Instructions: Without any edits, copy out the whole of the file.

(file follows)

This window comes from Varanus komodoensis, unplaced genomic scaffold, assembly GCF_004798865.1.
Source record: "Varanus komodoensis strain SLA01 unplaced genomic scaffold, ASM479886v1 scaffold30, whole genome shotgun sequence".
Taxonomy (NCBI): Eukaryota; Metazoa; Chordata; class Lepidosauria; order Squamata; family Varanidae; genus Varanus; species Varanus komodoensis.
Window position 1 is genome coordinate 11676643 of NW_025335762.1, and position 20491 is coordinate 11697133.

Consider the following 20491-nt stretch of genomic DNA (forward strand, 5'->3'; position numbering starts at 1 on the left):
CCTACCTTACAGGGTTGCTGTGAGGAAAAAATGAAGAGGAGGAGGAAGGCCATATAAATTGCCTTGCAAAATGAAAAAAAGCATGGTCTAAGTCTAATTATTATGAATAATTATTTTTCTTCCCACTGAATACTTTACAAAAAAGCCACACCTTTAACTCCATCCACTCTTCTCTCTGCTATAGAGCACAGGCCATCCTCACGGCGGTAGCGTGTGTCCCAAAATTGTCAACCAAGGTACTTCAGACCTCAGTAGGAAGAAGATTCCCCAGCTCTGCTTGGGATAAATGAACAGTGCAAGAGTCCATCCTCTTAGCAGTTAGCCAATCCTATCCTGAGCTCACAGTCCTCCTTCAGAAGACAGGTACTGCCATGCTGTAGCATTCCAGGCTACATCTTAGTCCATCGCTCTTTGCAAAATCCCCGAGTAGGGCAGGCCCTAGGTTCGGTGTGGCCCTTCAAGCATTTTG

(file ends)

This window comes from Varanus komodoensis, unplaced genomic scaffold, assembly GCF_004798865.1.
Source record: "Varanus komodoensis strain SLA01 unplaced genomic scaffold, ASM479886v1 scaffold30, whole genome shotgun sequence".
Taxonomy (NCBI): Eukaryota; Metazoa; Chordata; class Lepidosauria; order Squamata; family Varanidae; genus Varanus; species Varanus komodoensis.
Window position 1 is genome coordinate 11676643 of NW_025335762.1, and position 20491 is coordinate 11697133.

Consider the following 20491-nt stretch of genomic DNA (forward strand, 5'->3'; position numbering starts at 1 on the left):
CCTACCTTACAGGGTTGCTGTGAGGAAAAAATGAAGAGGAGGAGGAAGGCCATATAAATTGCCTTGCAAAATGAAAAAAAGCATGGTCTAAGTCTAATTATTATGAATAATTATTTTTCTTCCCACTGAATACTTTACAAAAAAGCCACACCTTTAACTCCATCCACTCTTCTCTCTGCTATAGAGCACAGGCCATCCTCACGGCGGTAGCGTGTGTCCCAAAATTGTCAACCAAGGTACTTCAGACCTCAGTAGGAAGAAGATTCCCCAGCTCTGCTTGGGATAAATGAACAGTGCAAGAGTCCATCCTCTTAGCAGTTAGCCAATCCTATCCTGAGCTCACAGTCCTCCTTCAGAAGACAGGTACTGCCATGCTGTAGCATTCCAGGCTACATCTTAGTCCATCGCTCTTTGCAAAATCCCCGAGTAGGGCAGGCCCTAGGTTCGGTGTGGCCCTTCAAGCATTTTG